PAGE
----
The roles and responsibilities in an XML (and/or DITA) environment are a little different than in a traditional page layout environment. Figuring out where to move people is a key part of your implementation strategy.
- Domain knowledge (expertise about the product being documented)
- Writing ability (duh)
- Knowledge of the template and formatting expertise in the tool being used
For a structured workflow, the first two stay the same, but paragraph and character styles are replaced by elements. Formatting expertise is less critical—the formatting is embedded in a stylesheet, which is applied to content when it is time to create output. Knowledge of copyfitting and production tricks is no longer relevant and can even be detrimental if the content creator insists on trying to control the output by overriding default settings.
The content creator needs less template and formatting expertise, especially if the content is highly structured and provides guidance on what goes where. Generally, content creators need to focus more on how to organize their information and less on how to format it.
The role of the technical editor (assuming you are lucky enough to have one) also changes. Document structure is enforced by the software, so technical editors can focus on overall organization, word choice, and grammar. Technical editors are often responsible for reviewing large amounts of content. This perspective can be helpful in establishing an information architecture.
Speaking of information, we have the information architect, who is responsible for determining how information should be organized and tagged. Typical tasks for the information architect are:
- Developing guidelines for topic-based authoring (for example, how big should a topic be?).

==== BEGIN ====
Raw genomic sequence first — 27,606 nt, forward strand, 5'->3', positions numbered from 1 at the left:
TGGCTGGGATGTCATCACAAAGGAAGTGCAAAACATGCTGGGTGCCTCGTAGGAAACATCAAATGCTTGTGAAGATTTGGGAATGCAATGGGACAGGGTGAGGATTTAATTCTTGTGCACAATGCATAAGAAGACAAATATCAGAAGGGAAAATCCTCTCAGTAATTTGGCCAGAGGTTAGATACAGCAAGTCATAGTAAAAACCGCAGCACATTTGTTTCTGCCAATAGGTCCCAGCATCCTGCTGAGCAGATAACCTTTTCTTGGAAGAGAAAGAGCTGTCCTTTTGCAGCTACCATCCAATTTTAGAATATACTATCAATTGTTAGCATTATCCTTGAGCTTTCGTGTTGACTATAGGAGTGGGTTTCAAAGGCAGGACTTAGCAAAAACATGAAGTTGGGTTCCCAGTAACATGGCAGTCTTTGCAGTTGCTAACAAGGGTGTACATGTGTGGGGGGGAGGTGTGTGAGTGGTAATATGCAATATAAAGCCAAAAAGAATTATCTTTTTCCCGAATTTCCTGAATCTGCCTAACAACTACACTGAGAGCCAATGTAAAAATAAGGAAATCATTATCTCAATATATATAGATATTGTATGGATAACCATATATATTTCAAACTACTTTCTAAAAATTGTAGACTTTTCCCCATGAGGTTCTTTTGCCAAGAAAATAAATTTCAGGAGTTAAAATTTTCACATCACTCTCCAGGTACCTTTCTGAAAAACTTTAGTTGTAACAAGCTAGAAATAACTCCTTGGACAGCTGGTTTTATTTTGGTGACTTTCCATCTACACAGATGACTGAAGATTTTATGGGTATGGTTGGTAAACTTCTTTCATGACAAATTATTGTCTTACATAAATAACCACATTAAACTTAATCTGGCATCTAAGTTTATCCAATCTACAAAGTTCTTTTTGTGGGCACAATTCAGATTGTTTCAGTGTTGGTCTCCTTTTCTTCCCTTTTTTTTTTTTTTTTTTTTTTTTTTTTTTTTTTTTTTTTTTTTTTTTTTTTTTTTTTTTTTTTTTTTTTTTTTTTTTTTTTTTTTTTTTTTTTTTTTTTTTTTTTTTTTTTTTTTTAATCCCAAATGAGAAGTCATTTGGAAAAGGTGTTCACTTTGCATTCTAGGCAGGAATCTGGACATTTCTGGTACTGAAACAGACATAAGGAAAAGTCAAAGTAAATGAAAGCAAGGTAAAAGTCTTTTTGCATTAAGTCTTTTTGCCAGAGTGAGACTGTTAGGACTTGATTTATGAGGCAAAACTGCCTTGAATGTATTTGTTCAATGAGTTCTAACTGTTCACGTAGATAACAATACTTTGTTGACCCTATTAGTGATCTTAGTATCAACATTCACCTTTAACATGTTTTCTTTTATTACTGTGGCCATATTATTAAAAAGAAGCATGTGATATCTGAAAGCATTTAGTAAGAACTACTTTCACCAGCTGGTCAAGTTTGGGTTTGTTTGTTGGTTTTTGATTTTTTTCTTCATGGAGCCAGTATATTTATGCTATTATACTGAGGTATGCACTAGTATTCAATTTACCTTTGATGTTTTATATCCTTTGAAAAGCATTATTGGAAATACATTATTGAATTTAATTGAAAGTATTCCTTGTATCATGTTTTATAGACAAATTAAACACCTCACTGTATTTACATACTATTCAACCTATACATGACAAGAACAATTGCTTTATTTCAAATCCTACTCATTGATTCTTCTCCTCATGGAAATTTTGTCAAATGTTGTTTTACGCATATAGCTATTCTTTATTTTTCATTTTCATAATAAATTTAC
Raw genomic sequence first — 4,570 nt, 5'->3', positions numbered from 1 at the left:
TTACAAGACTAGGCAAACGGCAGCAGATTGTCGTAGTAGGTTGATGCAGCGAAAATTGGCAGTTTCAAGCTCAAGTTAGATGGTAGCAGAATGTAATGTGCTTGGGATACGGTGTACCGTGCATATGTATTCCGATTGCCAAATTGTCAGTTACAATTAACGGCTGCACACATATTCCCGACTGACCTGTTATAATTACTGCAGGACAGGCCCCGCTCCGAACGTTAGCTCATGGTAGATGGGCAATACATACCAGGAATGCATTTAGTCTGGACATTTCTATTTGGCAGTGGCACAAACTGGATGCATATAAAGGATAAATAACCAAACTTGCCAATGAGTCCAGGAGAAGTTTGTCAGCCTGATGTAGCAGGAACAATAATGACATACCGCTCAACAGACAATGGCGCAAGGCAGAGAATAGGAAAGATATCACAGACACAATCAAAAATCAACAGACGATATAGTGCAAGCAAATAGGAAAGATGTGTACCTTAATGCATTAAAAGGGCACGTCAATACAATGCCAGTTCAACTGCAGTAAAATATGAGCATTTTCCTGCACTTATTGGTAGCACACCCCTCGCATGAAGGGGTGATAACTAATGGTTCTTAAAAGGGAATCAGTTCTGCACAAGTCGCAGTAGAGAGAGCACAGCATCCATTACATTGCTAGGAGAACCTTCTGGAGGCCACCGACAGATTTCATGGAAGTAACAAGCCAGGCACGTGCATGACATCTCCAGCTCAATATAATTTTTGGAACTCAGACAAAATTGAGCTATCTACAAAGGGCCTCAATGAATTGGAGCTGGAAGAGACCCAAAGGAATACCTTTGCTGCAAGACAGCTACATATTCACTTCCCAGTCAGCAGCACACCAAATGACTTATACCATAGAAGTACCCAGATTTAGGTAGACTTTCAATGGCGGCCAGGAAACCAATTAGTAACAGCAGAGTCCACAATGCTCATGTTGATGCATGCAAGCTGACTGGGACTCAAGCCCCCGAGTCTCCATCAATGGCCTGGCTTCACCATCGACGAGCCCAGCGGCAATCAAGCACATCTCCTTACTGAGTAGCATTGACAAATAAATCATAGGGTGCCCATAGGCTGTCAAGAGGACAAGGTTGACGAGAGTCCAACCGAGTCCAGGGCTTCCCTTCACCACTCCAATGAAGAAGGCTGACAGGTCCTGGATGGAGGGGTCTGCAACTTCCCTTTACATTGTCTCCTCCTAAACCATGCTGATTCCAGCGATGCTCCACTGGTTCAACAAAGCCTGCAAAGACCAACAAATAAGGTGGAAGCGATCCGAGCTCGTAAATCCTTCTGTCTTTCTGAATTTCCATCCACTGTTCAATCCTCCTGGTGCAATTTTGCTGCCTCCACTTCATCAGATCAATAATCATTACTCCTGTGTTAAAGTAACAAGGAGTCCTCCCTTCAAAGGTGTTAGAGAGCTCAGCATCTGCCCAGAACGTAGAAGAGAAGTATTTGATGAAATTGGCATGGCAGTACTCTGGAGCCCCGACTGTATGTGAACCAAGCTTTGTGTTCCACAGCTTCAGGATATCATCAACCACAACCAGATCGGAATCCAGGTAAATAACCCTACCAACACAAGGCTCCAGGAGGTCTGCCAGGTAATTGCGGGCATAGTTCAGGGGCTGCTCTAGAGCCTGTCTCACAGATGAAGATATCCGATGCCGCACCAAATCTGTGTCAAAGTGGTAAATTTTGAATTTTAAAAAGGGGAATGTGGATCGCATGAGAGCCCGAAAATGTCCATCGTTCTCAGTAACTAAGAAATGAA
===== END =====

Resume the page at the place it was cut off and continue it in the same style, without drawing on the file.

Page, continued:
- Establishing rules for tagging. For example, when should an author use the <cite> tag and when the <i> tag?
- Organizing shared content and establishing guidelines for reuse.
The equivalent responsibilities were typically handled by the technical editor and the production editor in an unstructured workflow.
In an unstructured workflow, production editors are responsible for finalizing the layout/composition of unstructured content. They typically have deep expertise in the publishing tool and know all of the tricks to make output look good. Very often, production editors are permitted to override templates to copyfit pages and make the final result look better.
The role of the stylesheet programmer is new in an XML workflow and replaces the production editor. The stylesheet programmer creates a script that transforms XML directly into output (such as PDF or HTML). In effect, the handiwork of the production editor is replaced by a script. Stylesheet programmers need a thorough understanding of XML and especially of publishing scripts, such as XSLT, but they need almost no domain knowledge.
Here are the typical roles in a structured workflow:
Did we miss any? What do you think?
Portions excerpted from our Structured authoring and XML white paper.